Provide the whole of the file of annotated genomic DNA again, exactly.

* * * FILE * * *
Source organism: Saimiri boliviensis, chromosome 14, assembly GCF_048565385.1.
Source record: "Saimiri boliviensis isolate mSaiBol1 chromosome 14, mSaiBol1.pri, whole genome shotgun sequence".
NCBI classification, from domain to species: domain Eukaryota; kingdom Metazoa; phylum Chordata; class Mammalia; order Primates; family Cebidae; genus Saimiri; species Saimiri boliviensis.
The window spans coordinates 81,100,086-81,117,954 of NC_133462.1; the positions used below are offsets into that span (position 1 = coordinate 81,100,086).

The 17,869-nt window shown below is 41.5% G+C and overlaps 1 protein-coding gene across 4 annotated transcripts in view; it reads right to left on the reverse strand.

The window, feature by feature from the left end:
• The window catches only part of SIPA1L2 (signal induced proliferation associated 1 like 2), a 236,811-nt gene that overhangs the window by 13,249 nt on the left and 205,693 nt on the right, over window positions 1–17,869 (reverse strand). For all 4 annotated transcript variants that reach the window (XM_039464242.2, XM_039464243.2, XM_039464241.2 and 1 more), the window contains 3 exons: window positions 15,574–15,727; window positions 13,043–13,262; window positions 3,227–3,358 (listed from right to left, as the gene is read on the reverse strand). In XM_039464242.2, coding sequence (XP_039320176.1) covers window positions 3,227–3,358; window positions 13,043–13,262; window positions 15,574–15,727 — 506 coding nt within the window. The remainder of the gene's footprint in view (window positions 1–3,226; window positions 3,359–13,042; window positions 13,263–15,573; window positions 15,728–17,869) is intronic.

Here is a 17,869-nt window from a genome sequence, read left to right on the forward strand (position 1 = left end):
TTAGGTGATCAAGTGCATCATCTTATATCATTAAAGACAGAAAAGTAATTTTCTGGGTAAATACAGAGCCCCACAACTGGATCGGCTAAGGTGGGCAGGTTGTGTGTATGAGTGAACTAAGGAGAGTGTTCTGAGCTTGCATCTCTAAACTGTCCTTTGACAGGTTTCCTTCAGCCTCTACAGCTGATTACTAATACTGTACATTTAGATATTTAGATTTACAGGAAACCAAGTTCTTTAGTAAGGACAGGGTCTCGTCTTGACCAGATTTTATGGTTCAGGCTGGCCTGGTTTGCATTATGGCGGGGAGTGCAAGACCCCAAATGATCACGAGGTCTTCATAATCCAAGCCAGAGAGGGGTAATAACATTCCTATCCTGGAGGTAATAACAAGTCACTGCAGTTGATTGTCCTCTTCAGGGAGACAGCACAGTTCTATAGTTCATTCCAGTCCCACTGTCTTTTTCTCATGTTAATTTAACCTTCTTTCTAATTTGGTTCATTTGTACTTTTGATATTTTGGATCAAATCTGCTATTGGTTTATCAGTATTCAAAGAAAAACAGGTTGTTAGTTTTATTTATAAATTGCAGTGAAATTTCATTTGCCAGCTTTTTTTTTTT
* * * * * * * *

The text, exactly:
Source organism: Saimiri boliviensis, chromosome 14, assembly GCF_048565385.1.
Source record: "Saimiri boliviensis isolate mSaiBol1 chromosome 14, mSaiBol1.pri, whole genome shotgun sequence".
NCBI classification, from domain to species: domain Eukaryota; kingdom Metazoa; phylum Chordata; class Mammalia; order Primates; family Cebidae; genus Saimiri; species Saimiri boliviensis.
The window spans coordinates 81,100,086-81,117,954 of NC_133462.1; the positions used below are offsets into that span (position 1 = coordinate 81,100,086).

The 17,869-nt window shown below is 41.5% G+C and overlaps 1 protein-coding gene across 4 annotated transcripts in view; it reads right to left on the reverse strand.

The window, feature by feature from the left end:
• The window catches only part of SIPA1L2 (signal induced proliferation associated 1 like 2), a 236,811-nt gene that overhangs the window by 13,249 nt on the left and 205,693 nt on the right, over window positions 1–17,869 (reverse strand). For all 4 annotated transcript variants that reach the window (XM_039464242.2, XM_039464243.2, XM_039464241.2 and 1 more), the window contains 3 exons: window positions 15,574–15,727; window positions 13,043–13,262; window positions 3,227–3,358 (listed from right to left, as the gene is read on the reverse strand). In XM_039464242.2, coding sequence (XP_039320176.1) covers window positions 3,227–3,358; window positions 13,043–13,262; window positions 15,574–15,727 — 506 coding nt within the window. The remainder of the gene's footprint in view (window positions 1–3,226; window positions 3,359–13,042; window positions 13,263–15,573; window positions 15,728–17,869) is intronic.

Here is a 17,869-nt window from a genome sequence, read left to right on the forward strand (position 1 = left end):
TTAGGTGATCAAGTGCATCATCTTATATCATTAAAGACAGAAAAGTAATTTTCTGGGTAAATACAGAGCCCCACAACTGGATCGGCTAAGGTGGGCAGGTTGTGTGTATGAGTGAACTAAGGAGAGTGTTCTGAGCTTGCATCTCTAAACTGTCCTTTGACAGGTTTCCTTCAGCCTCTACAGCTGATTACTAATACTGTACATTTAGATATTTAGATTTACAGGAAACCAAGTTCTTTAGTAAGGACAGGGTCTCGTCTTGACCAGATTTTATGGTTCAGGCTGGCCTGGTTTGCATTATGGCGGGGAGTGCAAGACCCCAAATGATCACGAGGTCTTCATAATCCAAGCCAGAGAGGGGTAATAACATTCCTATCCTGGAGGTAATAACAAGTCACTGCAGTTGATTGTCCTCTTCAGGGAGACAGCACAGTTCTATAGTTCATTCCAGTCCCACTGTCTTTTTCTCATGTTAATTTAACCTTCTTTCTAATTTGGTTCATTTGTACTTTTGATATTTTGGATCAAATCTGCTATTGGTTTATCAGTATTCAAAGAAAAACAGGTTGTTAGTTTTATTTATAAATTGCAGTGAAATTTCATTTGCCAGCTTTTTTTTTTT